Results: UPDRS-III "off" rest tremor score change from baseline to 24 months was worse in patients receiving ODT vs DBS + ODT ( = 0.002). Rest tremor slopes from baseline to 24 months favored DBS + ODT both "off" and "on" therapy ( < 0.001, = 0.003, respectively). More ODT patients developed new rest tremor in previously unaffected limbs than those receiving DBS + ODT ( = 0.001).

Conclusions: These results suggest the possibility that DBS in early PD may slow rest tremor progression. Future investigation in a larger cohort is needed, and these findings will be tested in the Food and Drug Administration-approved, phase III, pivotal, multicenter clinical trial evaluating DBS in early PD.

Classification Of Evidence: This study provides Class II evidence that for patients with early PD, DBS may slow the progression of rest tremor.
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http://dx.doi.org/10.1212/WNL.0000000000005903DOI Listing
http://www.ncbi.nlm.nih.gov/pmc/articles/PMC6093763PMC
July 2018

WTX101 - an investigational drug for the treatment of Wilson disease.

Expert Opin Investig Drugs 2018 Jun 8;27(6):561-567. Epub 2018 Jun 8.

d Department of Gastroenterology and Hepatology , Medical University of Vienna , Vienna , Austria.

Introduction: Wilson disease (WD) is a genetic disorder in which excess toxic copper accumulates in the liver, brain, and other tissues leading to severe and life-threatening symptoms. Copper overload can be assessed as non-ceruloplasmin-bound copper non-ceruloplasmin-bound copper (NCC) in blood. Current therapies are limited by efficacy, safety concerns, and multiple-daily dosing. Areas covered: This article reviews the literature on WTX101 (bis-choline tetrathiomolybdate), an oral first-in-class copper-protein-binding agent in development for the treatment of WD. Expert opinion: In a proof-of-concept phase II trial, once-daily WTX101 over 24 weeks rapidly lowered NCC levels and this was accompanied by improved neurological status without apparent initial drug-induced paradoxical worsening, reduced disability, stable liver function, with a favorable safety profile. WTX101 directly removes excess copper from intracellular hepatic copper stores and also forms an inert tripartite complex with copper and albumin in the circulation and promotes biliary copper excretion. These mechanisms may explain the rapid biochemical and clinical improvements observed. A phase III trial of WTX101 is ongoing and results are eagerly awaited to confirm if WTX101 can improve the treatment of this devastating disease.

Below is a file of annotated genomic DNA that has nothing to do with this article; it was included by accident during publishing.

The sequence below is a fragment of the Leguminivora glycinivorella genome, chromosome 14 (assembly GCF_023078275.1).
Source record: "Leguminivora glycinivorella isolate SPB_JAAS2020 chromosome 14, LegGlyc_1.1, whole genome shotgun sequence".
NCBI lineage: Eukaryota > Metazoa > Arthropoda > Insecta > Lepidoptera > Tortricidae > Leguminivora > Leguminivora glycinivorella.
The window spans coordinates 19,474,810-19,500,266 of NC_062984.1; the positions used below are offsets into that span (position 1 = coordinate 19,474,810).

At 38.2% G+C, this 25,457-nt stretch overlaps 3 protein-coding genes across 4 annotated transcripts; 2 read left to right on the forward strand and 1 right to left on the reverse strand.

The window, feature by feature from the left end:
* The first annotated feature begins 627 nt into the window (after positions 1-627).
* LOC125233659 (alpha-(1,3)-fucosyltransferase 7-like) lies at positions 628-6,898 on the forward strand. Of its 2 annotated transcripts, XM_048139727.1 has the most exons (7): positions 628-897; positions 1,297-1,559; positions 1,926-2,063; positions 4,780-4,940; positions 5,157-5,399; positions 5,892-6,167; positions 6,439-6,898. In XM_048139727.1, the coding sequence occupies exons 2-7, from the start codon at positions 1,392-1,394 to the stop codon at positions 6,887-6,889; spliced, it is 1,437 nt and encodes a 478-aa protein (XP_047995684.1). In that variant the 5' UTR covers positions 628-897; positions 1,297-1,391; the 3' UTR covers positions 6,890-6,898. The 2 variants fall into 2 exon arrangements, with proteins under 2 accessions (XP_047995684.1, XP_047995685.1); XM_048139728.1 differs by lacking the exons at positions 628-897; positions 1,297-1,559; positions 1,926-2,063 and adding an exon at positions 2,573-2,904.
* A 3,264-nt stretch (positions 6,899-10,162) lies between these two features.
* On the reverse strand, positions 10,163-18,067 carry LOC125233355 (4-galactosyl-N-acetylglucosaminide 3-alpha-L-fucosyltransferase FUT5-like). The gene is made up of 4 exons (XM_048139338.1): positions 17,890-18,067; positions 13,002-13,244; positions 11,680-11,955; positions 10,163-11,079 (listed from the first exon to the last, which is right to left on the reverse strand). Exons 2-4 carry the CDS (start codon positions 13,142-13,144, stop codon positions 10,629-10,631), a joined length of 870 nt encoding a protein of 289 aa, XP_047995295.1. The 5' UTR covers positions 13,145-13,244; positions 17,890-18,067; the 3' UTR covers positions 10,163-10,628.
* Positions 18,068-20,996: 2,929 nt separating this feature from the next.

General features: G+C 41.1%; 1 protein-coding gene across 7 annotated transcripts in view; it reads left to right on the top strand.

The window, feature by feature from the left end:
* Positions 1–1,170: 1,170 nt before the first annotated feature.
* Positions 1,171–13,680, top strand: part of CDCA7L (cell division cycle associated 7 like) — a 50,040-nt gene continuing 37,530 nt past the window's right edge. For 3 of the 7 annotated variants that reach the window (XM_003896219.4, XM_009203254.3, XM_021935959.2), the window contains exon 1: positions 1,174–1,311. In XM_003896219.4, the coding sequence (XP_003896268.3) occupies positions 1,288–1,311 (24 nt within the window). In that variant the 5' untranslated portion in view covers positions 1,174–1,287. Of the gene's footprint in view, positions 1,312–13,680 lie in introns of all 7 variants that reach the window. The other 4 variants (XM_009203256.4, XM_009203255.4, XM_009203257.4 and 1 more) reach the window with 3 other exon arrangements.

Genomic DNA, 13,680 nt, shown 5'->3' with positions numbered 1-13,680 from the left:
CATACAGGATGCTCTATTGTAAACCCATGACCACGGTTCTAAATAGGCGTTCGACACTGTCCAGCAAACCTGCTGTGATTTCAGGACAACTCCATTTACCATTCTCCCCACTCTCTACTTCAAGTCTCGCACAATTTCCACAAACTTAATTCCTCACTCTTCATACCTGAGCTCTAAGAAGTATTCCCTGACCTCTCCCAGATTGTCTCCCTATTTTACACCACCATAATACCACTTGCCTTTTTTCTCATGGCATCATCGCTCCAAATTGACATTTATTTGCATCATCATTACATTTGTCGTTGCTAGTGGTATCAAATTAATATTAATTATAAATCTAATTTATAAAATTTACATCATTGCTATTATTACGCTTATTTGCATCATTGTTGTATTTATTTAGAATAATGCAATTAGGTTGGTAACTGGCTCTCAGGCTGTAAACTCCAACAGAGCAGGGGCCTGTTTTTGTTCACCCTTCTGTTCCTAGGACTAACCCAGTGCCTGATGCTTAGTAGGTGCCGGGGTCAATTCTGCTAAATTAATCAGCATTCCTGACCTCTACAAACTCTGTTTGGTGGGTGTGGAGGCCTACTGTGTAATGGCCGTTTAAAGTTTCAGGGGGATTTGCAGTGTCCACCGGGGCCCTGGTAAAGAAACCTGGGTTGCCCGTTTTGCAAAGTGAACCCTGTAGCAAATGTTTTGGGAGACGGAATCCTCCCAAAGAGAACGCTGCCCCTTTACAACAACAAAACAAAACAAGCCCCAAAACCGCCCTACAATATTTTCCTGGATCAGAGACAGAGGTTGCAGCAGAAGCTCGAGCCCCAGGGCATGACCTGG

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http://dx.doi.org/10.1080/13543784.2018.1482274DOI Listing
June 2018

Whole-exome sequencing for variant discovery in blepharospasm.

Mol Genet Genomic Med 2018 May 16. Epub 2018 May 16.

Departments of Neurology and Anatomy and Neurobiology, University of Tennessee Health Science Center, Memphis, Tennessee.

Background: Blepharospasm (BSP) is a type of focal dystonia characterized by involuntary orbicularis oculi spasms that are usually bilateral, synchronous, and symmetrical. Despite strong evidence for genetic contributions to BSP, progress in the field has been constrained by small cohorts, incomplete penetrance, and late age of onset. Although several genetic etiologies for dystonia have been identified through whole-exome sequencing (WES), none of these are characteristically associated with BSP as a singular or predominant manifestation.